Neuberger Berman Launches Global Long Short Fund

An Unconstrained Approach with Flexibility to Invest Long and Short in Global Equity Markets

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Alexander Samuelson, 212.476.5392,

New York, January 9, 2015 — Neuberger Berman, one of the world’s leading employee-owned investment managers, recently launched the Neuberger Berman Global Long Short Fund (tickers: NGBAX, NGBCX, NGBIX) (the “Fund”), as part of the firm’s continued response to growing client demand for both global and alternative equity solutions.

The Fund’s managers employ an active, unconstrained strategy that blends macro and fundamental stock analysis to build a global long short portfolio with daily liquidity, low minimum investment requirements, transparency, and regulatory oversight designed for mutual fund investors.

The Fund’s investment team is led by Daniel Geber, who joined Neuberger Berman last year as a managing director and portfolio manager to manage global equity long short strategies. Mr. Geber is a 20-year investment management veteran who most recently served as a senior asset manager at hedge fund firm GLG Partners. The team includes analysts Thuy Tran and Alan Freeman, with 15 years and 13 years of industry experience, respectively, both of whom also joined Neuberger Berman last year from GLG Partners.

“Our team has a true global perspective and an emphasis on deep research,” said Daniel Geber. “We’re delighted to bring our approach to investors in a mutual fund format with this new fund especially at a firm like Neuberger Berman that combines a focus on great investing with deep experience managing mutual funds.”

“We have been a leader when it comes to alternative investment management solutions and we’re excited to add Global Long Short,” said Joseph Amato, Neuberger Berman president and chief investment officer. “Neuberger Berman is a natural place for advisors and their clients to come for outcome-oriented solutions built to respond to today’s global market opportunity.”

The Neuberger Berman Global Long Short Fund is part of a growing suite of alternative mutual funds the firm offers U.S. investors. With a 20-year-plus history of managing alternatives portfolios, Neuberger Berman invests approximately $26 billion in alternatives globally, as of September 30, 2014, including more than $5 billion in liquid alternative mutual funds for U.S. investors.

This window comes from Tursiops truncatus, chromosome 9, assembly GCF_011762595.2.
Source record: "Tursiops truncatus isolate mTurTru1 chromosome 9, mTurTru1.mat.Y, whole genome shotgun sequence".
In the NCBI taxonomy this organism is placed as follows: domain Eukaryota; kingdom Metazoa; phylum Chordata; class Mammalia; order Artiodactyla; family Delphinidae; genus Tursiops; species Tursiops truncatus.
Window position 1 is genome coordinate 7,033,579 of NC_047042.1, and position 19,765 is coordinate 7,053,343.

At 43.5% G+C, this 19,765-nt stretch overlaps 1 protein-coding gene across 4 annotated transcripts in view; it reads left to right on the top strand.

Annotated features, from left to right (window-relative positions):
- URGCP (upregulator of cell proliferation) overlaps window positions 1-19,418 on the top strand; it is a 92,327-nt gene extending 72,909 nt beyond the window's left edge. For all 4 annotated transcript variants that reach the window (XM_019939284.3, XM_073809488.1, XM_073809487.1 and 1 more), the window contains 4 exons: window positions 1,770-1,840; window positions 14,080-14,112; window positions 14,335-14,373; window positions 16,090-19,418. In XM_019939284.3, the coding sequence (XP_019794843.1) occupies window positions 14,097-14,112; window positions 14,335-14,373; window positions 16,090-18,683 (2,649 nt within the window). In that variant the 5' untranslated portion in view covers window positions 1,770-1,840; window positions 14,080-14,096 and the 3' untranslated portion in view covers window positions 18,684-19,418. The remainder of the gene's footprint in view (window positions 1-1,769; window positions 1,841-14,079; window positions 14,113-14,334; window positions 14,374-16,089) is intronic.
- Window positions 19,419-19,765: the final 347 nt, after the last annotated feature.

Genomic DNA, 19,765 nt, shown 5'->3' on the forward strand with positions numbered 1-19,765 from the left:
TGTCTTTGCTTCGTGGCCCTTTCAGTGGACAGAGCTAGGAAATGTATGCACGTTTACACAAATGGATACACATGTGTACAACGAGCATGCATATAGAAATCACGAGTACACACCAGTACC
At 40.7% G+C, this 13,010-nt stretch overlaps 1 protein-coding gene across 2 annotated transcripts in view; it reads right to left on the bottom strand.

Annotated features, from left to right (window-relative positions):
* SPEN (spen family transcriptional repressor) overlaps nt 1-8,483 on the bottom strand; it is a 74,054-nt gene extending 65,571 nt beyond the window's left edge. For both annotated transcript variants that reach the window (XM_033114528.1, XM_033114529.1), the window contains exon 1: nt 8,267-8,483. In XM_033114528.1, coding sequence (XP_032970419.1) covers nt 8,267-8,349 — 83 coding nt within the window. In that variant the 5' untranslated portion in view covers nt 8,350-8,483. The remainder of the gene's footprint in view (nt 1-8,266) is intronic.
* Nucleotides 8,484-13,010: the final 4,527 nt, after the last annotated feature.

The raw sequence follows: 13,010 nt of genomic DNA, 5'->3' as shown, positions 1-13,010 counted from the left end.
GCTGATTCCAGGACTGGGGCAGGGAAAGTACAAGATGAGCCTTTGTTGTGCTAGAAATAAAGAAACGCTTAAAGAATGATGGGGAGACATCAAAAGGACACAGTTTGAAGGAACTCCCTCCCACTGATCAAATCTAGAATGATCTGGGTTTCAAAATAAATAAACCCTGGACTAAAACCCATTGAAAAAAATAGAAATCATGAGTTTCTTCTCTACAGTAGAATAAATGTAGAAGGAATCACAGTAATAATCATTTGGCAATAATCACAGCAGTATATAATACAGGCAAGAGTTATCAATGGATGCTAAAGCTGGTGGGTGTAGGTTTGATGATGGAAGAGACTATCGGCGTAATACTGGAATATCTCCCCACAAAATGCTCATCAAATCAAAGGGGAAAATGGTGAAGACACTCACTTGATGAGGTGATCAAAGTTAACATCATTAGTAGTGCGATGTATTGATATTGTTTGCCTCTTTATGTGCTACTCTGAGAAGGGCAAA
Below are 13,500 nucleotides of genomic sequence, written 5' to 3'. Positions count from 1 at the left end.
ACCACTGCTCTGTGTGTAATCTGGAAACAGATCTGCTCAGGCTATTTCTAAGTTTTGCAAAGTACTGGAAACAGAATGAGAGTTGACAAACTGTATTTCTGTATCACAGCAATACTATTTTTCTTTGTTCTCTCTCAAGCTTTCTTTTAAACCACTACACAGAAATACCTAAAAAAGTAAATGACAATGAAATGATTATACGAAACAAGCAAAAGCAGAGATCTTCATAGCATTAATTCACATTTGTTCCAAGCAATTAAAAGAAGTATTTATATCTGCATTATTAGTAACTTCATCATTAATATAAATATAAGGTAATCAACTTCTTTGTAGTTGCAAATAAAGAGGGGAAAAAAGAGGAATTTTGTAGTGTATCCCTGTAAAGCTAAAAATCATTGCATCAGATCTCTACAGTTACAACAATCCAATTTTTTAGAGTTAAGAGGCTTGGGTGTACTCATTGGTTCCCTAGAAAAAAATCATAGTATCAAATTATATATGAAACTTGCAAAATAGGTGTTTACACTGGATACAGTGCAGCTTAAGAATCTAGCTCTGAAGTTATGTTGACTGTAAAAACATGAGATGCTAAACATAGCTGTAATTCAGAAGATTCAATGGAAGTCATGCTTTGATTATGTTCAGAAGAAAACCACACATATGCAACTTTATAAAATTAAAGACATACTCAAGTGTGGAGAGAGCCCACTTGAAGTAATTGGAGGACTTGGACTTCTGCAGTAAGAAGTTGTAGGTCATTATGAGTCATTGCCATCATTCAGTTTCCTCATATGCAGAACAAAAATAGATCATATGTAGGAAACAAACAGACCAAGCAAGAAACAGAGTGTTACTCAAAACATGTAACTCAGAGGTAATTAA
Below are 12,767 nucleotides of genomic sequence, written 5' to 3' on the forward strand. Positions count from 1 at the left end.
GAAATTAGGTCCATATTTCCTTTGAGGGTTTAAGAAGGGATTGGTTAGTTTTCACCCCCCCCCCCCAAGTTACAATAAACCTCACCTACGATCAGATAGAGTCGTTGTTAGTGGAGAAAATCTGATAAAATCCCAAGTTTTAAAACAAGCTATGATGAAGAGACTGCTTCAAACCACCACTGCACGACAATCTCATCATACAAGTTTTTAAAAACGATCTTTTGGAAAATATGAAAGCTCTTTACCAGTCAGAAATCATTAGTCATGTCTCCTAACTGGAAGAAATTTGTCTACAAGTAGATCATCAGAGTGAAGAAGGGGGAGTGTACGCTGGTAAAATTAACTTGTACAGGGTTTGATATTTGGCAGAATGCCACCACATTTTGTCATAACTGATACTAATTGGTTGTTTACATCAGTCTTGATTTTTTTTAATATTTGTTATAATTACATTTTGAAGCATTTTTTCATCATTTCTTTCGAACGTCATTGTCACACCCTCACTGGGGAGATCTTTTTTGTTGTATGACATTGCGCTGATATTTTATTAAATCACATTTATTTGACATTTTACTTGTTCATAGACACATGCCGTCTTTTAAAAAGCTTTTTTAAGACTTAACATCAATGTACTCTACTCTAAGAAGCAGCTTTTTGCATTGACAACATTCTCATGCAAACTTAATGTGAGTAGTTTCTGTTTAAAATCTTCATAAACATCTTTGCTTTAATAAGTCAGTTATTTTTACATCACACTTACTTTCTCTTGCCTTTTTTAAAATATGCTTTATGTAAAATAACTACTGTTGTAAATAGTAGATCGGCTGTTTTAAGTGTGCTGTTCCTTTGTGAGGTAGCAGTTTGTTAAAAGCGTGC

About Neuberger Berman

Neuberger Berman, founded in 1939, is a private, independent, employee-owned investment manager. The firm manages equities, fixed income, private equity and hedge fund portfolios for institutions and advisors worldwide. With offices in 18 countries, Neuberger Berman’s team is more than 2,000 professionals and the company was named by Pensions & Investments as a 2013 and 2014 Best Place to Work in Money Management. Tenured, stable and long-term in focus, the firm fosters an investment culture of fundamental research and independent thinking. It manages $247 billion in client assets as of September 30, 2014. For more information, please visit our website at

An investor should consider the Fund’s investment objectives, risks and fees and expenses carefully before investing. This and other important information can be found in the Fund’s prospectus and summary prospectus, which you can obtain by calling 877.628.2583. Please read the prospectus and summary prospectus carefully before making an investment. Investments could result in loss of principal.

The Fund’s performance will largely depend on what happens in the equity and fixed income markets. Shares of the Fund may be worth more or less upon redemption.

Stock markets are volatile and may decline significantly in response to adverse issuer, political, regulatory, market or economic developments. To the extent that the fund sells stocks before they reach their market peak, it may miss out on opportunities for higher performance.

Small- and mid-capitalization stocks trade less frequently and in lower volume than larger company stocks and thus may be more volatile and more vulnerable to financial and other risks. Large-cap stocks are subject to all the risks of stock market investing, including the risk that they may lose value.